The United States Naval Academy and United States Military Academy are investigating whether a hand gesture flashed by a midshipman and several cadets during a TV broadcast Saturday was meant to be a sign for "white power." The incident occurred during ESPN's telecast of "College GameDay," the sports network's pregame show for college football, before the annual Army-Navy football game.
While ESPN reporter Rece Davis was doing a live segment from the sidelines, several Army cadets and a Navy midshipman were seen flashing the "OK" hand gesture in the background. The symbol has been co-opted by white supremacists recently and is sometimes used to convey the sentiment "white power," due to the fingers forming the general shape of the letters "w" and "p," according to an explanation by the Anti-Defamation League. The use of the gesture as a racist message originally started as a hoax, but has since been adopted in earnest by actual white supremacists and members of the so-called "alt-right."
"U.S. Naval Academy officials have appointed a preliminary inquiry officer to conduct an internal investigation into the hand gestures made during the ESPN 'College GameDay' broadcast prior to [Saturday's] Army-Navy game," Naval Academy spokesperson Commander Alana F. Garas said in a statement to CBS News.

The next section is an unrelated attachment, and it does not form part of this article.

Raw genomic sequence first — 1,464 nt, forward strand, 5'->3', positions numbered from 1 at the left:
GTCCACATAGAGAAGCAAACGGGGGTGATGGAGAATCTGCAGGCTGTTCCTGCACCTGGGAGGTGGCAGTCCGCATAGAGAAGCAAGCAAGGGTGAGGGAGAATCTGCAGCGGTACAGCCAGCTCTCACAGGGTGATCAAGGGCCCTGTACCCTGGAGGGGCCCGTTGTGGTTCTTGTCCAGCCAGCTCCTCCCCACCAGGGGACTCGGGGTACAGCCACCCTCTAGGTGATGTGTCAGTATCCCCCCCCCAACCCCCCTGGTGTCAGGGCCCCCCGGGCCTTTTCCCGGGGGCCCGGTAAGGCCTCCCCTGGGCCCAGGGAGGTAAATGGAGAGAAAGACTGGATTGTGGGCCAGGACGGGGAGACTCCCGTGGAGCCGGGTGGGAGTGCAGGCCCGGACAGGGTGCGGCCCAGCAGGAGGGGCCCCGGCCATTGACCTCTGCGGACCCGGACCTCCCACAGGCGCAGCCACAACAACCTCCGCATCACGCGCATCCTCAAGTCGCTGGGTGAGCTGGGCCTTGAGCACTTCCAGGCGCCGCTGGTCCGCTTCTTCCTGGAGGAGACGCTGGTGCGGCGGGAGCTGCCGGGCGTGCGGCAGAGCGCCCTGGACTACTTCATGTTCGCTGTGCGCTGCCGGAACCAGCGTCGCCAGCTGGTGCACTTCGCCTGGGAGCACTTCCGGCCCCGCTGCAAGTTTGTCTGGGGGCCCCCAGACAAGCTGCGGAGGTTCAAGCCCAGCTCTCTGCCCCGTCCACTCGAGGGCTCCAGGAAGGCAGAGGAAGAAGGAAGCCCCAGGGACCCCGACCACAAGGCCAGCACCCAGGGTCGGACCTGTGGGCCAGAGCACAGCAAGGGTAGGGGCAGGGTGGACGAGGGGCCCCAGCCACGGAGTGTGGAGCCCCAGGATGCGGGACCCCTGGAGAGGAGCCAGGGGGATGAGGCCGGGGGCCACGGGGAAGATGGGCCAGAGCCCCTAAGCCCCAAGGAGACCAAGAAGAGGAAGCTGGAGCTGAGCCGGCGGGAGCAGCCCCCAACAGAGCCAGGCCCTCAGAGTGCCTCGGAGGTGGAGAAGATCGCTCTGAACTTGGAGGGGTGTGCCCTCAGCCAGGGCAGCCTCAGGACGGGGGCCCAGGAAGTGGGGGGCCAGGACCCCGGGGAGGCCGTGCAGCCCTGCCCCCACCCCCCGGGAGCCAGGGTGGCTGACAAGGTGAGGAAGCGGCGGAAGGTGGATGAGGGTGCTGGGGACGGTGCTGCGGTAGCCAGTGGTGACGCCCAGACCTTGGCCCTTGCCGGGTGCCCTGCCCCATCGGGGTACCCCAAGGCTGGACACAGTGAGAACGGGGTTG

"Based on findings of the investigation, those involved will be held appropriately accountable. It would be inappropriate to speculate any further while we are conducting this investigation," Garas added.
The United States Military Academy has also launched an investigation into "a few Cadets," who were also seen making the gesture during Davis' report, "to determine if administrative actions will be required."
"The United States Military Academy is fully committed to developing leaders of character who embody the Army Values. I have appointed an Investigating Officer according to Army Regulation 15-6, to conduct an administrative investigation into the facts, circumstances, and intent of the Cadets in question," Lieutenant General Darryl Williams, superintendent of the U.S. Military Academy, said in a statement.
While the gesture can be used to signal a racist message, it also has more benign interpretations. Aside for meaning "OK," the gesture is also sometimes used as a part of the "circle game" where the hand sign is made below someone's waist and — if another person looks at it — the person making the symbol gets to punch whoever looks.
A Cubs fan in May wasfrom Wrigley Field following a similar incident. A fan flashed the gesture behind Doug Glanville, who was reporting from a spot in the stands.
"Such ignorant and repulsive behavior is not tolerated at Wrigley Field," Cubs president of business operations Crane Kenney said, following the incident.
"The person responsible for that gesture will never be welcomed back at Wrigley Field," Cubs president Theo Epstein said at the time. "I think it's important to have a strong response to send a message that this is a place of inclusion."